Social Media’s Place in the Society’s Ethics Code
The term “social media” is used once in the latest draft of the Society’s ethics code. The term’s single occurrence is too little for some, but it’s just right for me.
The ethics code the Society endorses serves all journalists regardless of how their work is produced – print, broadcast or digital formats. While the final products may vary, the guiding principles used in their creation should be the same.
During Saturday’s meeting to hammer out the final draft of the code, I opposed inserting a proposed line from the second draft that specifically addressed social media and the content journalists glean from places like Twitter and Facebook.
The line appeared under the tenet “minimize harm” and instructed journalists to authenticate all content, including any gathered from social media forums.
The line was rightfully left out of the final draft, because it was redundant. The first item under the tenet “seek truth and report it” already instructs journalists to verify information before its release.
There are no qualifiers or footnotes to the line about verifying information. It’s that simple. The latest draft of the code says to verify information whether journalists are at school board meetings, on phones or on Twitter.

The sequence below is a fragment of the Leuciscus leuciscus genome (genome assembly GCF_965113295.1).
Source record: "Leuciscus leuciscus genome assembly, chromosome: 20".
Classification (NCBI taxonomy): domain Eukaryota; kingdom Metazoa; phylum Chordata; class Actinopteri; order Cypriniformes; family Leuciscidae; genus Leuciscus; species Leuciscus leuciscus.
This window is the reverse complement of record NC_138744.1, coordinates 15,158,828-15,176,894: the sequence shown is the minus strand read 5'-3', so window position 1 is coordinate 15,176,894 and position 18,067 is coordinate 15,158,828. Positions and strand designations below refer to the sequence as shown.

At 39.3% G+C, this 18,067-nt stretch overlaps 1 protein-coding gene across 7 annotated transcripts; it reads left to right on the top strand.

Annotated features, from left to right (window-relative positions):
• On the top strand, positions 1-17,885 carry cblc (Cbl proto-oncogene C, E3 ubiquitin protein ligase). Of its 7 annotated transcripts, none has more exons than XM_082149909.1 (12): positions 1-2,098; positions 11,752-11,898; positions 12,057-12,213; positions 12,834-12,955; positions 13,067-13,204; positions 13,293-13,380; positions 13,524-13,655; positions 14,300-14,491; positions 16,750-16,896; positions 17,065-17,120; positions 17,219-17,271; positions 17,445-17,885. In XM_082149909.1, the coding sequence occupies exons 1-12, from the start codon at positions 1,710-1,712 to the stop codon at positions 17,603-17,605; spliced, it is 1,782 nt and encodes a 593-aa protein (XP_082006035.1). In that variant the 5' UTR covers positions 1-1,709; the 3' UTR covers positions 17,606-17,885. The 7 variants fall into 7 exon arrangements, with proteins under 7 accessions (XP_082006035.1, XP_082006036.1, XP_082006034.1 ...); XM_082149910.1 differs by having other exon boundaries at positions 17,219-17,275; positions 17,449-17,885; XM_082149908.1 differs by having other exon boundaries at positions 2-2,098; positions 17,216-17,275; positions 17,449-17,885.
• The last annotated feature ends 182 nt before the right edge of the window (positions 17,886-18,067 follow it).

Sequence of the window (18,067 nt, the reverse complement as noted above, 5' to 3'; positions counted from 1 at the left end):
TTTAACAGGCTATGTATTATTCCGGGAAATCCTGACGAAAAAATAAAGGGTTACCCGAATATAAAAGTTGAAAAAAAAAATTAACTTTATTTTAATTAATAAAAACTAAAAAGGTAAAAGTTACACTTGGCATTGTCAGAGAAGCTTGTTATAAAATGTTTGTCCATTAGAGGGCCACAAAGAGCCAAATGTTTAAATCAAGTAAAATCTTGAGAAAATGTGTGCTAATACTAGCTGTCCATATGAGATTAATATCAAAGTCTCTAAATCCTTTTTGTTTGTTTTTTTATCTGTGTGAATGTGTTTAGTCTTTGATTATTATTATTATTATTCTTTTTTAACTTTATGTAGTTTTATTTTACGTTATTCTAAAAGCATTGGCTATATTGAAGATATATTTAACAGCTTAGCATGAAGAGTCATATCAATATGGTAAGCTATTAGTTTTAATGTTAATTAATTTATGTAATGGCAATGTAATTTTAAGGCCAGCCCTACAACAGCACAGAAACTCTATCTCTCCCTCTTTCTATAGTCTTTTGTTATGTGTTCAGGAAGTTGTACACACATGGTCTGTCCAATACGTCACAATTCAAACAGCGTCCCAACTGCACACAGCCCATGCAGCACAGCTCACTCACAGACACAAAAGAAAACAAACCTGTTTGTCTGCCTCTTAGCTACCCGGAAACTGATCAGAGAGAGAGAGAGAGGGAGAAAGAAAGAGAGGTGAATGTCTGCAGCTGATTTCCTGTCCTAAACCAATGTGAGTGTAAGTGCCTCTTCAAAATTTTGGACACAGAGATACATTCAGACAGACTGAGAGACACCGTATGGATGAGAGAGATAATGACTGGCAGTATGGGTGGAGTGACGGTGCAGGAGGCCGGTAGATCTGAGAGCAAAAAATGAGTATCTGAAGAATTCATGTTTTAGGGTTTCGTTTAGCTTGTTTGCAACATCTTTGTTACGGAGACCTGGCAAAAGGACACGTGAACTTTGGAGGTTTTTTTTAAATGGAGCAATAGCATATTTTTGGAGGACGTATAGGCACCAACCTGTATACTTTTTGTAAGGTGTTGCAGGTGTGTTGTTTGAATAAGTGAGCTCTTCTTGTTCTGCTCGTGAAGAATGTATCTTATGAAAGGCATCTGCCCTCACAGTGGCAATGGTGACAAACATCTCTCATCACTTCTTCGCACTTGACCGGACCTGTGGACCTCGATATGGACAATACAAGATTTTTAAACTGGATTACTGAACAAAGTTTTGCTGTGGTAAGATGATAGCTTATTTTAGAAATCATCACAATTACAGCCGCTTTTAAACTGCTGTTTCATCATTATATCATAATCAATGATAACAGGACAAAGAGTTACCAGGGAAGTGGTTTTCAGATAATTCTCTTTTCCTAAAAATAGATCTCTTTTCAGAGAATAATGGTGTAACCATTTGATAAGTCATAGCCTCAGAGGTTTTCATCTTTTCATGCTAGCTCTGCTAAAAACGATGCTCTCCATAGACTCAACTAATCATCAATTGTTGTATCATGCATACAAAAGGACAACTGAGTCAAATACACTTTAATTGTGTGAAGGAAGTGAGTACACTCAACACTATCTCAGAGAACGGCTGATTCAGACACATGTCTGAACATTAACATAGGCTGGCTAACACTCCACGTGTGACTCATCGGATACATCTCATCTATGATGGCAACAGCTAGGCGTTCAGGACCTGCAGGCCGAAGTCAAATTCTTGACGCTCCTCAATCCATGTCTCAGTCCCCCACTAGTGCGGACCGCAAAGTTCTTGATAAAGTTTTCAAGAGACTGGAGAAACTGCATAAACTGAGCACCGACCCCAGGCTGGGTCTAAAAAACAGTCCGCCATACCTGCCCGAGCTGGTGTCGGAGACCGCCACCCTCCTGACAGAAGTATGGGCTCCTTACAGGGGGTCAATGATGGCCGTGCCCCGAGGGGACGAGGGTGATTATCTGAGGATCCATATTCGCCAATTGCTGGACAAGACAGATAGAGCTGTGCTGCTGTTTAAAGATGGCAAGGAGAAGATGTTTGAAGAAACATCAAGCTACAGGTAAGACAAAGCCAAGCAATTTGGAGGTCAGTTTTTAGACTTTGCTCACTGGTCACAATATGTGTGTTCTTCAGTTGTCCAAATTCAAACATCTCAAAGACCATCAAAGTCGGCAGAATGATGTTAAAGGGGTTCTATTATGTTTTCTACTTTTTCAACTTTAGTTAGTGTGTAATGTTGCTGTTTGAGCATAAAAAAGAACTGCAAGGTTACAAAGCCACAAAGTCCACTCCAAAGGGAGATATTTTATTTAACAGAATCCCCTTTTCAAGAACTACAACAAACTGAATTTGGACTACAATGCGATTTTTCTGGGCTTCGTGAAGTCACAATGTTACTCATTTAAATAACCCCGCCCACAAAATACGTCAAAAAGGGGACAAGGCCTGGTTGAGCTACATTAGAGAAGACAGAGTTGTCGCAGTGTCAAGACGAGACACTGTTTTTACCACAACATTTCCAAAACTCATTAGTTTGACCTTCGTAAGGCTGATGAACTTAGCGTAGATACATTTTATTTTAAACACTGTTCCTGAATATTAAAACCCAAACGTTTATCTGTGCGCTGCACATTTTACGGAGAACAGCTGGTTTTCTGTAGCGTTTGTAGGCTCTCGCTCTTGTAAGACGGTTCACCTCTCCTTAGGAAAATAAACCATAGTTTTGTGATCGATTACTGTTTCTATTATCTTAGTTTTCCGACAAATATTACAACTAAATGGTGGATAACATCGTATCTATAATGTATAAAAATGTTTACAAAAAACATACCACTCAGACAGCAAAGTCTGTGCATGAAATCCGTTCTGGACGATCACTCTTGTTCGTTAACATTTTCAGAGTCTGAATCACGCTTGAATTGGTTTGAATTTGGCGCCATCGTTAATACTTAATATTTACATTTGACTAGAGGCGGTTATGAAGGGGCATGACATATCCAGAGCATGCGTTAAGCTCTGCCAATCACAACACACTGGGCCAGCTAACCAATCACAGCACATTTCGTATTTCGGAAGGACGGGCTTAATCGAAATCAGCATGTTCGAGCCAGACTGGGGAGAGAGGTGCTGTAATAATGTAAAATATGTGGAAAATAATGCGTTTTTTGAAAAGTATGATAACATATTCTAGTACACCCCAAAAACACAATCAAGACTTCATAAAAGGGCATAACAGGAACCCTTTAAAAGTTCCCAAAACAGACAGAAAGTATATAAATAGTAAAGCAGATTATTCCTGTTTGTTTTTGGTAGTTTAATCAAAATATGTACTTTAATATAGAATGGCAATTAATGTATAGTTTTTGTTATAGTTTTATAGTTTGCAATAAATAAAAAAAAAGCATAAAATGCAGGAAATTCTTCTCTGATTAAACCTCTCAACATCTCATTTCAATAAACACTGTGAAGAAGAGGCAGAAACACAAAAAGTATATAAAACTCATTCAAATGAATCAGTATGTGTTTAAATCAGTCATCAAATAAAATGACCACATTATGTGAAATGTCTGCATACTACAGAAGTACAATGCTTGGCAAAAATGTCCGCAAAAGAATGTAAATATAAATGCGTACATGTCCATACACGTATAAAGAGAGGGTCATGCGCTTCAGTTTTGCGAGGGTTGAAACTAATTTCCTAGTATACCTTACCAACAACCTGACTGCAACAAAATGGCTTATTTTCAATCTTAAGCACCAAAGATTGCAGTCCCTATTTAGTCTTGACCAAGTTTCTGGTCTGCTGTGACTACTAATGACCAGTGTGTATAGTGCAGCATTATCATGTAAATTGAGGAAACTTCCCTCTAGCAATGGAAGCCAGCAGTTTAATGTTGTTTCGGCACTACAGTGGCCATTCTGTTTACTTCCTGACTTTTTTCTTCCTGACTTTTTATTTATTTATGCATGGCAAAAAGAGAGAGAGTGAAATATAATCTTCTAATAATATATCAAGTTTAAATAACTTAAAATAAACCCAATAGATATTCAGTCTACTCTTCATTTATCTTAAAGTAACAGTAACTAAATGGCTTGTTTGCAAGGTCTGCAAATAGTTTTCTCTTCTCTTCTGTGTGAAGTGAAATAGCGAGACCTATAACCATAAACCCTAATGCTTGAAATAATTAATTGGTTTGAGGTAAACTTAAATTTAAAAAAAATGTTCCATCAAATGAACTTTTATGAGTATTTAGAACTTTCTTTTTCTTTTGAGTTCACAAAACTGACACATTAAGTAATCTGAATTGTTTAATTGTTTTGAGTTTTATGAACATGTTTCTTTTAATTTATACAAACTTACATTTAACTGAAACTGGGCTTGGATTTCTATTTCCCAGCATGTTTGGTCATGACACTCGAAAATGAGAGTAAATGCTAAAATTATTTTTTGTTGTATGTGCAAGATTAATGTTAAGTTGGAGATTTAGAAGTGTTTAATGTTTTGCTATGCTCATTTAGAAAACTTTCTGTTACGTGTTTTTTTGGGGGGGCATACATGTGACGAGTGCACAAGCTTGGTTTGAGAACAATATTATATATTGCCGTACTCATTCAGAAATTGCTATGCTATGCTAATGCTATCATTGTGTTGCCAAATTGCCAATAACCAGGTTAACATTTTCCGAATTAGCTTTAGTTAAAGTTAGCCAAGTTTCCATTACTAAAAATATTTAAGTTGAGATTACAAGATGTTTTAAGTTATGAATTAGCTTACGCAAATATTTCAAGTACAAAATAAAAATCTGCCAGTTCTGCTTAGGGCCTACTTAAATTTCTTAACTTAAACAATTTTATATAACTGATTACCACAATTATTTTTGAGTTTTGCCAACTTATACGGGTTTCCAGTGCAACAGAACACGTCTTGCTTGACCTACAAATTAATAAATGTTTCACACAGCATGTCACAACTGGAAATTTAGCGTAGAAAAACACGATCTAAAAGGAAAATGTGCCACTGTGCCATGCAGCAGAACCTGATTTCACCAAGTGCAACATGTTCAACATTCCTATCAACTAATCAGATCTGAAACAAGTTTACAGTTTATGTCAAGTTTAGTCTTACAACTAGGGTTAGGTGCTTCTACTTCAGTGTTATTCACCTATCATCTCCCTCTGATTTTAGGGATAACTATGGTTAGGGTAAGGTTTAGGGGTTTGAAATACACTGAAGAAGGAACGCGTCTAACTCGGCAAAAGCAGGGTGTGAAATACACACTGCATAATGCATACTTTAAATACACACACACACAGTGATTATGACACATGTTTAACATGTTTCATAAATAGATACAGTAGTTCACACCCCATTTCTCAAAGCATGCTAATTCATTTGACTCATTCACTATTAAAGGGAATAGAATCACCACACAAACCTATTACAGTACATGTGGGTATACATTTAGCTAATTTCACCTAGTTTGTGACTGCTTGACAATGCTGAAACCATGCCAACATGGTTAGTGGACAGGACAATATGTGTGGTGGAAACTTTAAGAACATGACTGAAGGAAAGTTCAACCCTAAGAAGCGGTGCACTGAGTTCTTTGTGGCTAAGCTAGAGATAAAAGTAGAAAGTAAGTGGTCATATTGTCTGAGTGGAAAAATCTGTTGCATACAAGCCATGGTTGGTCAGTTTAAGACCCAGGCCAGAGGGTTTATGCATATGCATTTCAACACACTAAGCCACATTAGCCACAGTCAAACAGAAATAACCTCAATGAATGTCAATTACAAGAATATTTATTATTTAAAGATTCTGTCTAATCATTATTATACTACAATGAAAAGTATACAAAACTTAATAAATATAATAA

The code serves journalists of all types and those who use Twitter, Facebook, Instagram and any other social networking platform will find guidance to most questions in the new version of the Society’s code.
For example, the newest version of the code says journalists should “gather, update and correct information throughout the life of a news story.” The new code also instructs journalists to “always attribute.” These are all applicable to social and digital journalism.
Several pieces of the new code – including “always attribute” – will link to position papers from the Society’s ethics committee and journalists from outside the organization. These papers will provide additional guidance on specific situations. The papers will update as journalism practices change. The idea is currently known as the “living code.”
The newest version of the code also acknowledges the influence of “online” and “social media” formats to underscore specific points without becoming redundant.
Specifically, the code says journalists should “weigh the consequences of publishing personal information, including that from social media.” It also says journalists should “consider the long-term implications of the extended reach and permanence of publication, especially online.”
While I opposed inserting “social media” and “online” into the code, I understand the process is collaborative and that it’s important to acknowledge these technologies exist.
People may balk at the lack of mentions of the term “social media” or the lack of medium-based guidance, but it’s important to remember that the code is meant for all journalists, including those who may have a minimal presence online and social media.
Andrew M. Seaman is a medical journalist for Reuters in New York and a member of the Society’s Ethics Committee.